December 28, 2020

HHS Announces Policy to Increase Transparency

HHS Announces Policy to Increase Transparency

The Department of Health and Human Services (HHS) announced a policy to enhance transparency at HHS. The new policy will require all assumptions, working papers, models, and other information used as part of any impact analysis associated with a rule or demonstration project that is shared at the time of the results of the analysis to be publicly disclosed. 

“We are providing needed transparency by requiring the Department to show its math so the American people can know and challenge the methods government uses to calculate effects of regulations it imposes on them,” said HHS Chief of Staff Brian Harrison. The purpose of the policy is to provide the public with more insight into regulations the government seeks to execute.

“The department's regulations and demonstration projects involving federal health care programs, the Affordable Care Act; the Food, Drug, and Cosmetic Act; or the Public Health Service Act are amongst the most economically significant actions undertaken by any federal agency,” wrote HHS Secretary Alex Azar, in the Federal Register notice. “The department believes that its decision-making ought to be as transparent as appropriate to better enable the citizenry to comment on its proposed rules and demonstration projects.”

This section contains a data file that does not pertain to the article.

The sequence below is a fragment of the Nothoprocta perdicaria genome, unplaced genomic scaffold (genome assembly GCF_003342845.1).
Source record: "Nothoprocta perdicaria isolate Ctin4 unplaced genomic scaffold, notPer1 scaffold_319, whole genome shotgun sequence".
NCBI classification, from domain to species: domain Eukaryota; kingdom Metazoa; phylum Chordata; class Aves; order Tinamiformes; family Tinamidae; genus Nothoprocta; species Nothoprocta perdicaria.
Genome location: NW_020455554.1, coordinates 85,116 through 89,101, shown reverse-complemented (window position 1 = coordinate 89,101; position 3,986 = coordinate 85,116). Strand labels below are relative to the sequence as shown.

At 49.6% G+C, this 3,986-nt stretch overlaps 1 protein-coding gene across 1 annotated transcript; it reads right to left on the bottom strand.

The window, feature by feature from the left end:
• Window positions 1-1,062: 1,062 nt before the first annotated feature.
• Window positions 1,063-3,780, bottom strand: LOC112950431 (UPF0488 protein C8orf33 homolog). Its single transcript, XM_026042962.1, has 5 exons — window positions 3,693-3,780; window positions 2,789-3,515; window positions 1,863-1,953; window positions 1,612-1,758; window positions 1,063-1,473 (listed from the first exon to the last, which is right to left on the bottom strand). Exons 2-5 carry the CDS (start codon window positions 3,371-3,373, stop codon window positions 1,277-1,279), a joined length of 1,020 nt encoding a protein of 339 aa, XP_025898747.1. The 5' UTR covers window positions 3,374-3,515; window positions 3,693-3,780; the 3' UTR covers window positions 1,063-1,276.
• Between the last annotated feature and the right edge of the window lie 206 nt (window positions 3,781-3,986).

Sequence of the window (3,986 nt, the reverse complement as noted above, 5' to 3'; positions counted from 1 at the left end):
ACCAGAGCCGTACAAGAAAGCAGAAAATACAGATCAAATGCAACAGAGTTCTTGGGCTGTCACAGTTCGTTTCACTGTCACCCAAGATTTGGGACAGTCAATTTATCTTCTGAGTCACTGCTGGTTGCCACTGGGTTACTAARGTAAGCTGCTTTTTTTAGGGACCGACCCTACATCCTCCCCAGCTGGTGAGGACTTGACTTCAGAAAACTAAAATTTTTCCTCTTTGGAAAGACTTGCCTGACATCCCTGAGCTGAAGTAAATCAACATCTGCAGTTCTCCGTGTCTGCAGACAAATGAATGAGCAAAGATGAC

After November 30, 2020, all HHS agencies and offices which issue analyses must post for public viewing on the Department's website all data and assumptions underlying the analysis, including all working papers, calculations, references, and other information necessary to allow a third-party to replicate the agency's analytic work. 

Some feel as though this policy is politically motivated. Jane Goodwin senior policy analyst at the Center for Progressive Reform who specialized in regulations, told Government Executive “There is no question that is meant as a political landmine that they’re leaving behind.” Additionally, even if all the information is released, “that doesn’t necessarily mean that these analyses are going to be transparent,” Goodwin stated. “They are dense, difficult documents to read and that’s sort of a different kind of transparency.” Margaret Foster Riley, a law professor at the University of Virginia who specializes in public health law among other areas, also told Government Executive, the new policy “weaponizes seemingly benign transparency requirements for a deregulatory effect, by limiting the type of information the agency can use and thereby limiting agency discretion.”